Resource: Cameron Carbon Incorporated
Almost all materials containing a high fixed carbon content can potentially be activated. The most commonly used raw materials are coal (anthracite, bituminous and lignite), coconut shells, wood (both soft and hard), peat and petroleum based residues.
Many other raw materials have been evaluated such as walnut shells, peach pits, babassu nutshell and palm kernels but invariably their commercial limitation lies in raw material supply. This is illustrated by considering that 1,000 tons of untreated shell type raw material will only yield about 100 tons of good quality activated carbon.

Most carbonaceous materials do have a certain degree of porosity and an internal surface area in the range of 10-15 m2/g. During activation, the internal surface becomes more highly developed and extended by controlled oxidation of carbon atoms - usually achieved by the use of steam at high temperature.

After activation, the carbon will have acquired an internal surface area between 700 and 1,200 m2/g, depending on the plant operating conditions.

The internal surface area must be accessible to the passage of a fluid or vapor if a potential for adsorption is to exist. Thus, it is necessary that an activated carbon has not only a highly developed internal surface but accessibility to that surface via a network of pores of differing diameters.

As a generalization, pore diameters are usually categorized as follows:

                                     micropores <40 Angstroms
                                     mesopores 40 - 5,000 Angstroms
                                     macropores >5,000 Angstroms (typically 5000-20000 A)

During the manufacturing process, macropores are first formed by the oxidation of weak points (edge groups) on the external surface area of the raw material.  Mesopores are then formed and are, essentially, secondary channels formed in the walls of the macropore structure.  Finally, the micropores are formed by attack of the planes within the structure of the raw material.

All activated carbons contain micropores, mesopores, and macropores within their structures but the relative proportions vary considerably according to the raw material.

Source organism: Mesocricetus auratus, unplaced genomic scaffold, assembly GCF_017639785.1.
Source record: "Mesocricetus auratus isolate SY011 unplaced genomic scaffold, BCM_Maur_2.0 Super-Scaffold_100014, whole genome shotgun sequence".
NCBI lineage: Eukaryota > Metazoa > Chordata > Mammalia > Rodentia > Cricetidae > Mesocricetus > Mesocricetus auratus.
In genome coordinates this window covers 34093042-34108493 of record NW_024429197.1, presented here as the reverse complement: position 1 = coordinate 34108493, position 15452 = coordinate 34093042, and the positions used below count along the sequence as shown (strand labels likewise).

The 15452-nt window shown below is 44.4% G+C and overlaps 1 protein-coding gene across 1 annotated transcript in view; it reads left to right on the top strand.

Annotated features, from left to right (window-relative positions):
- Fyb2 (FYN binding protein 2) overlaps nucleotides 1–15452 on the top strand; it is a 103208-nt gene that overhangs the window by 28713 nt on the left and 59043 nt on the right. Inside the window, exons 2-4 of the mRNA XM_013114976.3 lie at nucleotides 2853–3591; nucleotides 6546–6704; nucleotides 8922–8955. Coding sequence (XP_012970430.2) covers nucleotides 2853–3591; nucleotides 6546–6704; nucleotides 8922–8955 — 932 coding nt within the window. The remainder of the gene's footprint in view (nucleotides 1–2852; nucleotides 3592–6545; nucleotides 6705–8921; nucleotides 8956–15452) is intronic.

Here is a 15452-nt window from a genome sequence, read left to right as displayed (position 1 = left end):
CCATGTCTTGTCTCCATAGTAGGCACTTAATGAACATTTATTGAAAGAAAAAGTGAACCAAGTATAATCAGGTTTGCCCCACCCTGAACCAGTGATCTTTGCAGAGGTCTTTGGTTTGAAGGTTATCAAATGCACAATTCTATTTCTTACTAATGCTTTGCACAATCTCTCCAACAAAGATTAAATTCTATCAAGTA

A coconut shell based carbon will have a predominance of pores in the micropore range and these account for 95% of the available internal surface area.  Such a structure has been found ideal for the adsorption of small molecular weight species and applications involving low contaminant concentrations.

In contrast wood and peat based carbons are predominantly meso/ macrospore structures and are, therefore, usually suitable for the adsorption of large molecular species.  Such properties are used to advantage in decolonization processes.

Coal based carbons, depending on the type of coal used, contain pore structures somewhere between coconut shell and wood.

In general, it can be said that macrospores are of little value in their surface area, except for the adsorption of unusually large molecules and are, therefore, usually considered as an access point to microspores.

Macrospores do not generally play a large role in adsorption, except in particular carbons where the surface area attributable to such pores is appreciable (usually 400 m2/g or more).

Thus, it is the microspore structure of an activated carbon that is the effective means of adsorption.

It is, therefore, important that activated carbon not be classified as a single product but rather a range of products suitable for a variety of specific applications.
 



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    Activated Carbon Manufacture Strcture And Properties

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    Commonly used mesh sizes include 4x6, 4x8, 6x12, 8x16, 8x30, 12x40 and 20x50. However, other mesh sizes can be supplied, in either a narrower or broader cut, whenever they are required for a specific application. The efficiency of a particular carbon will be influenced by the mesh size, such that effiency increases as physical size decreases. However, there may be a limit to the size used on the grounds of pressure drop restrictions.